Weddings, Tree Sap and Transitions

My sister’s wedding ended with a drizzling out of: hype, excitement, energy, and relatives. After the last of our relatives left Monday, I fell asleep at 5pm and slept until 9am the next day with only a few hours awake watching movies in the middle of the night with my mom.

Now that that’s all done and she’s safely secured in Texas, I can continue on with my life: a threatening ogre of decisions about my next steps. What should be a most exciting time in my life, where I have a multitude of possibilities open, is overwhelming. Sometimes it seems a viable option to retreat back into the couch at my parents’ house in the mountains and do nothing but enjoy the peace and quiet. But that can only last for so long. While I seek peace and quiet time during this transition, my heart seeks for action, adventure, and new perspective. My hikes in the forest have proved a valuable time for contemplation and prayer, and I intend to hanker in on that even more so this week. I have a lot of decisions to bring before the Lord, concerning jobs, relationships, where to look for jobs and whether to move or stay where I am.

Sunday I went for a walk and prayed my heart out to the Lord. I wanted him to speak audibly to me, to show me a sign, something. I slowed down to enjoy the scenery and smells of this familiar path. All he showed me was what I had been missing by rushing along this trail, rushing from one thing to the next. I may think I’m on a mission to get something accomplished, but I am impatient, and often miss sign posts and beautiful moments along the way.  Even in my prayer life, I just talk and ask, and don’t wait for a response. I was telling the Lord about this, and this, and this, and what should I do about this, and how about this…but I wasn’t giving him time to respond. I didn’t stop long enough to listen.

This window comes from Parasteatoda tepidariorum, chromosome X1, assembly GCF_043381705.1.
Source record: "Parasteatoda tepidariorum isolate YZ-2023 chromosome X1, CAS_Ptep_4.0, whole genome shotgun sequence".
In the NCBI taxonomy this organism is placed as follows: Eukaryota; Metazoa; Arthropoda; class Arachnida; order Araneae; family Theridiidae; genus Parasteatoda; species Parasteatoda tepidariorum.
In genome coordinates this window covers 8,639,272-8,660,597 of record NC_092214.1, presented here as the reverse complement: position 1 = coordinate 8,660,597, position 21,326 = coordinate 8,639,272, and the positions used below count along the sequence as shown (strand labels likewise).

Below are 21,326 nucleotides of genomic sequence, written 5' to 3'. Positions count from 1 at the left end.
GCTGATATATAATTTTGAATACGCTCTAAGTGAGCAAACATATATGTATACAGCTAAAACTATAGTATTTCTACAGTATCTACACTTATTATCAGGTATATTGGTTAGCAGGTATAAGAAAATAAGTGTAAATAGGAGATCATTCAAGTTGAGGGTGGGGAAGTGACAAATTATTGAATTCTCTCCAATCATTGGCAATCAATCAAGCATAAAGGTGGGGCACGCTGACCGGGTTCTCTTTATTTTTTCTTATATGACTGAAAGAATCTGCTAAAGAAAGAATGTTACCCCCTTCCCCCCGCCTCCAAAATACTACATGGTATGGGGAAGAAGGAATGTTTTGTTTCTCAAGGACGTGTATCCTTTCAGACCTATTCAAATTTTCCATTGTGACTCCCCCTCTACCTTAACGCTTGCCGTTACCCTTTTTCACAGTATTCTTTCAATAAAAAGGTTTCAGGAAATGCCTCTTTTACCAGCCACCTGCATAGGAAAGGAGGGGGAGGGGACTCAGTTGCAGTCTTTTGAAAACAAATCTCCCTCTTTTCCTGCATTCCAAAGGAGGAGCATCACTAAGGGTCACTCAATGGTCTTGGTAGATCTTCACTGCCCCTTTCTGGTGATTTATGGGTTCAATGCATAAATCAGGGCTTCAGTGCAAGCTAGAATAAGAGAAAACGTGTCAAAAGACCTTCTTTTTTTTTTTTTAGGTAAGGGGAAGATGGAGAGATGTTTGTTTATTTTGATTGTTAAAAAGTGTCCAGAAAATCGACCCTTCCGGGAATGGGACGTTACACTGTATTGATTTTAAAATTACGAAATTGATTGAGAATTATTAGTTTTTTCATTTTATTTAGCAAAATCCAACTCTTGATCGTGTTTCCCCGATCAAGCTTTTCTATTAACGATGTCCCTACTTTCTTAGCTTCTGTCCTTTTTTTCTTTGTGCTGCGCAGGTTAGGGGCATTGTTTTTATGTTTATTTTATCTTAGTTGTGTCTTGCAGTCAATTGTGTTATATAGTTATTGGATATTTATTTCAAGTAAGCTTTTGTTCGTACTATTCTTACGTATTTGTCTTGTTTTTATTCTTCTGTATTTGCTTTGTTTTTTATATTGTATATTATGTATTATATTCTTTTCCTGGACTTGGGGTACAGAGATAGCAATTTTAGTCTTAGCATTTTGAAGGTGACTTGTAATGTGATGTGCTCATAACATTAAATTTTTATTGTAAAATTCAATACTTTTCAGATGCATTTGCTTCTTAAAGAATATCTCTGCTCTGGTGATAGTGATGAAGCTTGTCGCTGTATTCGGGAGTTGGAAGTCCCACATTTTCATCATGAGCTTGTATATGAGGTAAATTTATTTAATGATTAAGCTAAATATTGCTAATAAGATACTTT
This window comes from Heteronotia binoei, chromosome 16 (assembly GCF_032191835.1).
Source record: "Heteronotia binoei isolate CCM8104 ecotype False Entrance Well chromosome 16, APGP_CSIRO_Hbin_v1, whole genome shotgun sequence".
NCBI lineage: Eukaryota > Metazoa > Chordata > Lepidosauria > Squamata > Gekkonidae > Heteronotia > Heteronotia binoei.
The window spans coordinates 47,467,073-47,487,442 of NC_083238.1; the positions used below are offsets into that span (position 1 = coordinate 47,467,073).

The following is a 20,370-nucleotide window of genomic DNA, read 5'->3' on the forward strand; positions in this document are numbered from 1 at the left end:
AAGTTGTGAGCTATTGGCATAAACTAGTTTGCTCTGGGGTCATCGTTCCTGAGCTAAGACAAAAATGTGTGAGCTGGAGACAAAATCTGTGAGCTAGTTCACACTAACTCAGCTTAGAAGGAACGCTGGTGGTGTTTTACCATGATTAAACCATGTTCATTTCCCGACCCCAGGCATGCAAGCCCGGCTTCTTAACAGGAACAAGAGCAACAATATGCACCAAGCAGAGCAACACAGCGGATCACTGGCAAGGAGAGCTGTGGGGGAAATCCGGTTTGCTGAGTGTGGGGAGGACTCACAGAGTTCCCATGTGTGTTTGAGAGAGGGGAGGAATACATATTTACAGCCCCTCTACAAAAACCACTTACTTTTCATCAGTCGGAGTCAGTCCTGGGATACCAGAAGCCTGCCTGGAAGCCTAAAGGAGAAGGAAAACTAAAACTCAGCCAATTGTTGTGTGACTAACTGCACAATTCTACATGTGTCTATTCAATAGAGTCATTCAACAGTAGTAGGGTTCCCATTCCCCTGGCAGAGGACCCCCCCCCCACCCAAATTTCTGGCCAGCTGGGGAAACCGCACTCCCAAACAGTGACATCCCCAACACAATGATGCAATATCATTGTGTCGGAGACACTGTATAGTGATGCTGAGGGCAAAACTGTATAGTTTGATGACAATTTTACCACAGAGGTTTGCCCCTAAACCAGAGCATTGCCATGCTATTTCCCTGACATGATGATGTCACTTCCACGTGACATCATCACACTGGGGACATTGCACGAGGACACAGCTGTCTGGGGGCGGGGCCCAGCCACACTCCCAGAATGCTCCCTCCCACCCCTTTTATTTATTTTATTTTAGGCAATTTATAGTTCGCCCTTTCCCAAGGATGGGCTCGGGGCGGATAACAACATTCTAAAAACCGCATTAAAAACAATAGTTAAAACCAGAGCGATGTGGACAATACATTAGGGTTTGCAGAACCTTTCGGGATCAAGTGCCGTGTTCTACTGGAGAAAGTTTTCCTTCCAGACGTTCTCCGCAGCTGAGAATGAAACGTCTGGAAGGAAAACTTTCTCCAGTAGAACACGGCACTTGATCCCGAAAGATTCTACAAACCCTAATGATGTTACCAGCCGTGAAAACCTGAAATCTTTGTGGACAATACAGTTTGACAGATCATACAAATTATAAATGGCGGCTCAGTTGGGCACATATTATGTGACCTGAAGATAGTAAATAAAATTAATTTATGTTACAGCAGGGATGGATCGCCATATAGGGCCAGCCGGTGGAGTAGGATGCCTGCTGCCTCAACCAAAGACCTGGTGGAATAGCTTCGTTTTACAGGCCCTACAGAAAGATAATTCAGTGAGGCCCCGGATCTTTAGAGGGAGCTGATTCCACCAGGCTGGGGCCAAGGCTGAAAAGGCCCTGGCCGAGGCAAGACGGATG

I recognized this today in the clear globules  of fresh sap clinging to a pine branch that hung across my path. Rather than duck under it quickly as I normally do, I stopped to examine it. Look what you nearly missed, the Lord told me. Look at the beauty in my design, how simple the droplets of sap are, yet how complex. All of my creation is complex, majestic, and grand, yet I have time for it. I have time to look after each drop of sap from a tree. I would like to show you much, much more if you take the time. I want you to talk to you, to walk with you, to show you things and guide you. I desire to have conversations with you. Let’s work on having meaningful conversations before deciding all of these pressing things. We’ll get there, I promise.  It struck me that the Lord just wants me to slow down so He can talk to me.   He wants to have conversations with me. He wants to hear about everything that I care about, worry about.  Someone once told me the Holy Spirit is a gentleman; he will not force himself into your life if you don’t want him or don’t give him any of your time.

I am so glad God caught my attention today. This truth applies to my relationships with those I love as well. We have to invest time and conversation in any relationship that we want to be intimate or more than casually acquainted with a person.

The rest of this week I’ll be hiking at a slower pace, sitting and resting and listening once in awhile – to give the the Lord time to respond in my conversations with Him. In fact, perhaps I should do more listening than talking.

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How Anne Germanacos Became a Writer

Thanks, Freshly Pressed for posting blogger phdincreativewriting’s interview with Anne Germanacos which captivated and inspired me. From her interview, it seems she is a down-to-earth, lucid individual. Can’t wait to read some of her books!

ph.d. in creative writing

As writers, we live double lives: lived once in the world of others, and again, in the quiet of our own minds. It takes a certain amount of will and courage to leave with regularity the circle of humanity in order to enact a kind of theft, which is one aspect of what the writing life seems to be.

Anne Germanacos is the author of the short story collection In the Time of Girls (BOA Editions). Born in San Francisco, she has lived in Greece for over thirty years. Together with her husband, Nick Germanacos, she ran the Ithaka Cultural Studies Program on the islands of Kalymnos and Crete, and taught writing, literature, and Modern Greek. She holds an MFA from the Bennington Writing Seminars. Her work has appeared in over eighty literary reviews and anthologies, including Dzanc’s Best of the Web 2009. She and her husband have four…

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